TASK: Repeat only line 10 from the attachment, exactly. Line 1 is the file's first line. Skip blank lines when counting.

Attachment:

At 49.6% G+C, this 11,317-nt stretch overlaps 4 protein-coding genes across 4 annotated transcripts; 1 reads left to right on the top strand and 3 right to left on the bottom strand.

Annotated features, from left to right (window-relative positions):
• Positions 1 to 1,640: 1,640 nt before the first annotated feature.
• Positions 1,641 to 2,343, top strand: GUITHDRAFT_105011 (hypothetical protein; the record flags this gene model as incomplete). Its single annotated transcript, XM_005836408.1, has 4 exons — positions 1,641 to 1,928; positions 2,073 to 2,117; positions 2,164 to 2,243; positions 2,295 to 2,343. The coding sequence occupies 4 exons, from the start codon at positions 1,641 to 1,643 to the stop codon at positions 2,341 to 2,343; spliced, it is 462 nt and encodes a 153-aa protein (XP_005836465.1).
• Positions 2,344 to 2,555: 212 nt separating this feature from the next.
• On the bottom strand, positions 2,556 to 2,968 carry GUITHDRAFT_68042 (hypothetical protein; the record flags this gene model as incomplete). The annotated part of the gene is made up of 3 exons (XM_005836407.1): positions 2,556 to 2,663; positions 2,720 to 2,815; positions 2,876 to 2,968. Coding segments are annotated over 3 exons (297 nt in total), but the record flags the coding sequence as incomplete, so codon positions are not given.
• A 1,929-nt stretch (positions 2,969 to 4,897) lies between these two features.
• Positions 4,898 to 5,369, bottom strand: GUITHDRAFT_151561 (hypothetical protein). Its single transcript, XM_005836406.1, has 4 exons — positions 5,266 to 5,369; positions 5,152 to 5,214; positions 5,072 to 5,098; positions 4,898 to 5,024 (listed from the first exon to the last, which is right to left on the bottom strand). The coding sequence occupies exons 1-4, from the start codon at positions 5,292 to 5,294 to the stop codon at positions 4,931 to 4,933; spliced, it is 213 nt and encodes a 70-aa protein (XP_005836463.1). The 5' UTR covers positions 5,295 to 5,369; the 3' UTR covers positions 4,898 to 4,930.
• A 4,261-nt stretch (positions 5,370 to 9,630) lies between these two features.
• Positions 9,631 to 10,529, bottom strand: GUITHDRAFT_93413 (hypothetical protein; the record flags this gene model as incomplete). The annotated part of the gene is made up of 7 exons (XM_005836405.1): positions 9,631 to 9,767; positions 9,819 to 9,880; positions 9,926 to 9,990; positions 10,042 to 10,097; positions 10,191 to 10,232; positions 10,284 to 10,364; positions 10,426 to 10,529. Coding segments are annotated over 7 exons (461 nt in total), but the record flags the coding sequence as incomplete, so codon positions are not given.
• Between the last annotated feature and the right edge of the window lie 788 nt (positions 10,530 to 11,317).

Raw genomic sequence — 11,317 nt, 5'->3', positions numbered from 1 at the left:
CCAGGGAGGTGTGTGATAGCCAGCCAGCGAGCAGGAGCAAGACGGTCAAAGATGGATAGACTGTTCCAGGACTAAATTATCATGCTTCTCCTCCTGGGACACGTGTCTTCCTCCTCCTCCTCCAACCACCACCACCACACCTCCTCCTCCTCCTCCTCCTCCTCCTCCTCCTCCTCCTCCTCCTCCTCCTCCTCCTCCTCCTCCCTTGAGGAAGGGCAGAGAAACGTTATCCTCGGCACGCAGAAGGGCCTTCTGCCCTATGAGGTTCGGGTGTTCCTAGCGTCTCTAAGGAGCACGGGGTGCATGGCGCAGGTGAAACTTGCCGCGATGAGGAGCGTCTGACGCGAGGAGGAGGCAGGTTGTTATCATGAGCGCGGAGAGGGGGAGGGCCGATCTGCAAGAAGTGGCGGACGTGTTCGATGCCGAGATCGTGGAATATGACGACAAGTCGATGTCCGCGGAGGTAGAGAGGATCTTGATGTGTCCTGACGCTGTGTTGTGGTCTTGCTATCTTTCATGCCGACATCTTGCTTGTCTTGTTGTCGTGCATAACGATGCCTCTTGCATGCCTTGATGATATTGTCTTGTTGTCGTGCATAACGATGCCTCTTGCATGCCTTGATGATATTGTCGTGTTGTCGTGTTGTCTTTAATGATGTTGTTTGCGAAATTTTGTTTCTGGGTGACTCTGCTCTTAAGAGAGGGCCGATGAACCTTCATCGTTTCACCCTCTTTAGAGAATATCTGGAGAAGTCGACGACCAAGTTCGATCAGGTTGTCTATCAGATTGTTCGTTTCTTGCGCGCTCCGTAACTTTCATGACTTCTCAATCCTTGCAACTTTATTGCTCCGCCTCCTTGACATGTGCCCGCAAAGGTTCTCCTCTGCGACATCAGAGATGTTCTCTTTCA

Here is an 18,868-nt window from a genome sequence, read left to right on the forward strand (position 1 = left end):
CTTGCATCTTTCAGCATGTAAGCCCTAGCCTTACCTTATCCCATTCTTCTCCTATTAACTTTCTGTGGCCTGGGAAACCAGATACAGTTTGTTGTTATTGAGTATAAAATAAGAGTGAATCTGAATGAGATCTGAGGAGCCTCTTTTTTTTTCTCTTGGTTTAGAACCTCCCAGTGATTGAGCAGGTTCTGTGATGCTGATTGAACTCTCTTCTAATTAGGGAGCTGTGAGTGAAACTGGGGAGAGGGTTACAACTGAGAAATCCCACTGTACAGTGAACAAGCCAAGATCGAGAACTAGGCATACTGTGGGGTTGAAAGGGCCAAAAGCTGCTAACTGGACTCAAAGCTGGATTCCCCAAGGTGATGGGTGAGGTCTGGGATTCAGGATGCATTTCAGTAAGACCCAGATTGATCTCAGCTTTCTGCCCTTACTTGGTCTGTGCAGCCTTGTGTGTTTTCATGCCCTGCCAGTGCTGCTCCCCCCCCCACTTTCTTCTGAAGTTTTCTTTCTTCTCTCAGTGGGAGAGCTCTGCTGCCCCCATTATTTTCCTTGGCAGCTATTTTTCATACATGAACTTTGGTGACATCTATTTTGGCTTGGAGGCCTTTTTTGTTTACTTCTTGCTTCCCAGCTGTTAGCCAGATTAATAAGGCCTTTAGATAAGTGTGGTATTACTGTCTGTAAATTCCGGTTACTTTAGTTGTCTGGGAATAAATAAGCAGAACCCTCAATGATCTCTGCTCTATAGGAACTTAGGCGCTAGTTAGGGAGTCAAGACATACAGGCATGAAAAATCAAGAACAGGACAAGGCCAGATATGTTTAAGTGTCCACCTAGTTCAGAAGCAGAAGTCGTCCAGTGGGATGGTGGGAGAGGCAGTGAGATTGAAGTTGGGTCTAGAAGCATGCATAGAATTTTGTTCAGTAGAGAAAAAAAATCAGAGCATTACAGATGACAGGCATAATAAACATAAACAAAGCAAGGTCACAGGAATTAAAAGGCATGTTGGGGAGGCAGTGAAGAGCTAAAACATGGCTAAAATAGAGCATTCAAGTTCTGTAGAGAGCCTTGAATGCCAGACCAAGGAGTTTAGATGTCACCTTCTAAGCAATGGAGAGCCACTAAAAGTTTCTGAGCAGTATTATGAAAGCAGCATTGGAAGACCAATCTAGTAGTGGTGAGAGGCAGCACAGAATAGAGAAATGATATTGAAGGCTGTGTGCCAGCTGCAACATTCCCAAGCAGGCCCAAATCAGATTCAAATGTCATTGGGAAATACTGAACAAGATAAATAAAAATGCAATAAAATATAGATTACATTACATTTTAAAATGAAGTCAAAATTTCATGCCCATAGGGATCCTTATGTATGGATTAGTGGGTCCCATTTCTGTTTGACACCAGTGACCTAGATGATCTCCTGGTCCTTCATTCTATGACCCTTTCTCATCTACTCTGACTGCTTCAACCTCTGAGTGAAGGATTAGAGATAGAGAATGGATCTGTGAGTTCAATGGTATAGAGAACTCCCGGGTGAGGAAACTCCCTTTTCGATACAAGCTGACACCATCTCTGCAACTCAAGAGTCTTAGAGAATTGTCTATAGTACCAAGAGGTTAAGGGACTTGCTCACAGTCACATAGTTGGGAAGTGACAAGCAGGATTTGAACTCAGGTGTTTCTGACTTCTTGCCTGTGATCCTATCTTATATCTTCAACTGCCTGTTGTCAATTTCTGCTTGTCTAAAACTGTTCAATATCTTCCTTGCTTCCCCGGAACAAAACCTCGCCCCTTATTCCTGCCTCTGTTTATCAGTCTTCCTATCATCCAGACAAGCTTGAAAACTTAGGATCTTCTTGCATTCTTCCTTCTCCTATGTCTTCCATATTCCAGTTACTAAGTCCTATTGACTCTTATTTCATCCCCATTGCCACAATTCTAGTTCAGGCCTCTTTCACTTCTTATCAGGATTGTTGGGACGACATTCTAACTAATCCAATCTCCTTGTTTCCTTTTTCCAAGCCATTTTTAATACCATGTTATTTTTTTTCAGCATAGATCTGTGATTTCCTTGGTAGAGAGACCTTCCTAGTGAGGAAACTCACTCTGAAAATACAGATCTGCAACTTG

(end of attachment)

• Positions 9,631 to 10,529, bottom strand: GUITHDRAFT_93413 (hypothetical protein; the record flags this gene model as incomplete). The annotated part of the gene is made up of 7 exons (XM_005836405.1): positions 9,631 to 9,767; positions 9,819 to 9,880; positions 9,926 to 9,990; positions 10,042 to 10,097; positions 10,191 to 10,232; positions 10,284 to 10,364; positions 10,426 to 10,529. Coding segments are annotated over 7 exons (461 nt in total), but the record flags the coding sequence as incomplete, so codon positions are not given.